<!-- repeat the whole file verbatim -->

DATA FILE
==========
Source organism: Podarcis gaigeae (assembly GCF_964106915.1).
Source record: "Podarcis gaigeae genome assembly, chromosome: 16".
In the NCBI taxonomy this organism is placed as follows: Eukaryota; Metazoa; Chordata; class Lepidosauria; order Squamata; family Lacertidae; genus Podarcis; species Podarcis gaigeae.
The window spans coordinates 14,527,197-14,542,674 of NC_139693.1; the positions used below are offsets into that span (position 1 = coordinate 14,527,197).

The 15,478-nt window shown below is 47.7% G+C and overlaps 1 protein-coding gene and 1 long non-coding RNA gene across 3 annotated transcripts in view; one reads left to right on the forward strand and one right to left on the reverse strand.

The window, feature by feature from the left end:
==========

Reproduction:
Source organism: Podarcis gaigeae (assembly GCF_964106915.1).
Source record: "Podarcis gaigeae genome assembly, chromosome: 16".
In the NCBI taxonomy this organism is placed as follows: Eukaryota; Metazoa; Chordata; class Lepidosauria; order Squamata; family Lacertidae; genus Podarcis; species Podarcis gaigeae.
The window spans coordinates 14,527,197-14,542,674 of NC_139693.1; the positions used below are offsets into that span (position 1 = coordinate 14,527,197).

The 15,478-nt window shown below is 47.7% G+C and overlaps 1 protein-coding gene and 1 long non-coding RNA gene across 3 annotated transcripts in view; one reads left to right on the forward strand and one right to left on the reverse strand.

The window, feature by feature from the left end: